Juvenile courts and family courts focus on different tasks, but they apply similar services to children and families in need. In a juvenile court, they have a juvenile process. After the criminal justice system gets the juvenile suspect in custody, they may apply two services, they will either apply Family in Need of Services (FINS) or Children in Need of Services (CHINS). If they apply the court dependent to FINS. FINS stands for Family in Need of Services, these services are usually seen in a juvenile court, but can sometimes be seen in a family court. FINS is for children under the age of 18, but can also include the caretaker if they have committed a crime. Family in Need of Services can send the juvenile to stay with another person who will be the child’s caretaker. However, they will not send them to a detention facility. FINS can be formal or informal. “A complaint is considered to be formal FINS when the complaint only fins ground” (Jefferson Parish Juvenile Court, p.1, 2016). This means that if a complaint contains more than just FINS complaints, the case will not be considered formal FINS.
Juvenile courts can also apply CHINS. CHINS stands for a Child in Need of Services. This is a civil proceeding they use in court. They use this to try to get the underage child to conform to the laws. There are four types of CHINS, they include a runaway, stubborn child, habitual school offender, or truancy. A juvenile court uses FINS and CHINS, while Person in Need of Supervision (PINS) is mainly used in family courts.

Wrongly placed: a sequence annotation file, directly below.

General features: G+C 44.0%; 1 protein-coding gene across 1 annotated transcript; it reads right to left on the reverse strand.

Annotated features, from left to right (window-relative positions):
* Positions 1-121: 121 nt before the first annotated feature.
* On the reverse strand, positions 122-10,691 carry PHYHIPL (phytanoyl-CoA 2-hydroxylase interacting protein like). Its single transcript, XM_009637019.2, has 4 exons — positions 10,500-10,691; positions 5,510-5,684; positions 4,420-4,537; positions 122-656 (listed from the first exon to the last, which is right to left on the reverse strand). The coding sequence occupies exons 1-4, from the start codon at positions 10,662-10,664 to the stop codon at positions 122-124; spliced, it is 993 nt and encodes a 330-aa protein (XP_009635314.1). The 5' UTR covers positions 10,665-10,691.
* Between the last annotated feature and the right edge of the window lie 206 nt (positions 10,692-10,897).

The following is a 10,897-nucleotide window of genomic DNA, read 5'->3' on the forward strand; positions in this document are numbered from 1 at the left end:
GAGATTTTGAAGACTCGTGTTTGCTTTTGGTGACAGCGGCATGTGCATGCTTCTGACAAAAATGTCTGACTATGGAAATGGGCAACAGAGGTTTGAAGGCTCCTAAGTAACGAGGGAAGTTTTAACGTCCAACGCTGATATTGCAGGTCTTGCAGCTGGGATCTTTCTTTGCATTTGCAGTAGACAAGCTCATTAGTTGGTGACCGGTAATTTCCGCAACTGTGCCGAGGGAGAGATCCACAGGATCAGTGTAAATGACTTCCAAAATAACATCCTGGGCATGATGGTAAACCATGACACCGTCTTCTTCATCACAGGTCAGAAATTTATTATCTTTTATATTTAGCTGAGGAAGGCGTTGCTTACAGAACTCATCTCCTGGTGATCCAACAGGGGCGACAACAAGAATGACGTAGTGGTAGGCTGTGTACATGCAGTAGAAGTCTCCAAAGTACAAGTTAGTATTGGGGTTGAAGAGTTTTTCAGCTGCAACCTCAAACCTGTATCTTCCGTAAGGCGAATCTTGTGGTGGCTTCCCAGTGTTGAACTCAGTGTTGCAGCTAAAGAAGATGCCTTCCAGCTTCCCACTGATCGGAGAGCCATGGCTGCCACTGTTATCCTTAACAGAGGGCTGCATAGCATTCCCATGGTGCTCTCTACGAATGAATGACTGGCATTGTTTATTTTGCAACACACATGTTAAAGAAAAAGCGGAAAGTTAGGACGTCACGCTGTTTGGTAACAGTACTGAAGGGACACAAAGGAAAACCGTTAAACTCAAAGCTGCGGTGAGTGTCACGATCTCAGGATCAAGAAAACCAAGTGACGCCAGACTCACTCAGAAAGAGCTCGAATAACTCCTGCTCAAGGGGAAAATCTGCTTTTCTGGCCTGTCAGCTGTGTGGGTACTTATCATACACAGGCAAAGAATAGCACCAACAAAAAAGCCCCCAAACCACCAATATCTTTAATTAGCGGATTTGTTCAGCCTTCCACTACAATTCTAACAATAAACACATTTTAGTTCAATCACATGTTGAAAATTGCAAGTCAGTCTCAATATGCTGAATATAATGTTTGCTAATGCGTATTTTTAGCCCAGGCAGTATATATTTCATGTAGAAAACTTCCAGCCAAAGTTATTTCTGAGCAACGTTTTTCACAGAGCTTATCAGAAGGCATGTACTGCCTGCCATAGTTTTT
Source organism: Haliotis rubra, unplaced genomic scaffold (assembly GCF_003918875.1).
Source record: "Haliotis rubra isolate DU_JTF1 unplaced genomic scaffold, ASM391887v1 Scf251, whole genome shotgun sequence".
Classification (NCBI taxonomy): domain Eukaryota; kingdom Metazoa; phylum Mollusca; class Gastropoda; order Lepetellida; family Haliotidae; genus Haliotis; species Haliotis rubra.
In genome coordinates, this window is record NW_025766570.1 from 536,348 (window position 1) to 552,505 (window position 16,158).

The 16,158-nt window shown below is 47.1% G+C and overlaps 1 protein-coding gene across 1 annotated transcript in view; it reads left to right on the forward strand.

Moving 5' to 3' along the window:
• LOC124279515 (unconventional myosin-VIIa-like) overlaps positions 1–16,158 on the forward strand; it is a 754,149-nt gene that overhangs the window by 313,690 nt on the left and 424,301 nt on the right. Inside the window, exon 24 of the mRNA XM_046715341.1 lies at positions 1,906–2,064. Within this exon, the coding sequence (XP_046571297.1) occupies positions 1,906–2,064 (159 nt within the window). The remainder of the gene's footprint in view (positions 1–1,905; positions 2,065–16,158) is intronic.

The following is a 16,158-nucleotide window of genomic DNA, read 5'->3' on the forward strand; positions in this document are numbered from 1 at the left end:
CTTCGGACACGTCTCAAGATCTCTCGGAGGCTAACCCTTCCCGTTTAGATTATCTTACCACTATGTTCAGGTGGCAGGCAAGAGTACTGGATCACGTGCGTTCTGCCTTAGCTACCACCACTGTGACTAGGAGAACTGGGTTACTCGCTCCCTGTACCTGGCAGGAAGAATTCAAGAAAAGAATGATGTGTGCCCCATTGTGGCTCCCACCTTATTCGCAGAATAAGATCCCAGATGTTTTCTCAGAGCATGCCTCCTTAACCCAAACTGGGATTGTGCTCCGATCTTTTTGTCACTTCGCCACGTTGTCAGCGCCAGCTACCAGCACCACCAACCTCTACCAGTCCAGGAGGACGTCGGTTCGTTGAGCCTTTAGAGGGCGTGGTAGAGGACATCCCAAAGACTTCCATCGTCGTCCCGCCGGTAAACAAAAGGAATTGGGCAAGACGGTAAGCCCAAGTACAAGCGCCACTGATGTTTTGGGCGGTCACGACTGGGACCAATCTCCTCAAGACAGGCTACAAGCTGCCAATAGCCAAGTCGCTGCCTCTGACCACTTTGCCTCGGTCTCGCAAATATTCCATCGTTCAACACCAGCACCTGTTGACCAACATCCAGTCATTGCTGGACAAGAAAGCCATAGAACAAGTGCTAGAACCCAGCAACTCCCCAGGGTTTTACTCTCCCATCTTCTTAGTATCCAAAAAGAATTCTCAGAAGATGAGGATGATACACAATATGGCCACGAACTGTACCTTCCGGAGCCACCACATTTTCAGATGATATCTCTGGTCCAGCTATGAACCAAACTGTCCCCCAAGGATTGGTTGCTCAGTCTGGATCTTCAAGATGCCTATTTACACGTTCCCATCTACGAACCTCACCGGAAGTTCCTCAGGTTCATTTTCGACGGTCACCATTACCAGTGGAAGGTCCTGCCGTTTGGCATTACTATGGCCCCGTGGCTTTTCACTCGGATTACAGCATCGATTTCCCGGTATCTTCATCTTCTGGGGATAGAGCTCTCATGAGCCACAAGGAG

Family courts apply PINS. PINS stands for a Person in Need of Supervision. PINS focus on individuals under the age of eighteen. Usually, a child who needs supervision, PINS is someone who usually acts out in a disruptive way. These disruptive ways can include disobeying a person of authority or missing a lot of school. However, missing school can fall under the FINS.
Family and Juvenile courts have their similarities, but they are very different. Juvenile courts apply FINS and CHINS, while family courts apply PINS. The juvenile court focuses on underage individuals who committed a crime. Family courts focus on family matters. This includes divorce, domestic violence, and many other family matters. However, sometimes domestic violence is classified under criminal court.
Civil court is like a family court, but it does not have a lot of similarities to juvenile and criminal court. A civil court deals with lawsuits or other cases with two separate individuals. This can sometimes be like family court. For example, divorce, but family and criminal court are not the same. Civil courts also deal with cases like abandonment and shoplifting. An example of a civil court case would be the case of someone suing someone else, because of late rent or damage to property. That case would be held in a civil court.
Our criminal justice system has different court systems for different cases. Each court has different tasks and jobs, and they deal with different cases. The judges in a criminal court focus on criminal suspects over the age of 18. The judges in a juvenile court focus on criminal suspects under the age of 18. Family court judges deal with family matters. While civil court judges deal with lawsuits and small claims.
Adler, F., Muller, G. 0., & Laufer, W. S. (2009). Criminal Justice an Introduction (6th ed.). New York, NY: McGraw-Hill.
Dean, M. M. (2014, January 24). Controversial Judge Moves from Criminal Court to Civil Court. Retrieved February 4, 2019, from website.
Hartofilis, D., & McAdoo, K. (2007). Separate but Not Equal. A Call for the Merger of the New York State Family and Supreme Courts, 40(4). doi:Legal Source
Jefferson Parish Juvenile Court. (22, June 2016). 5-Year Comparison, 1-1.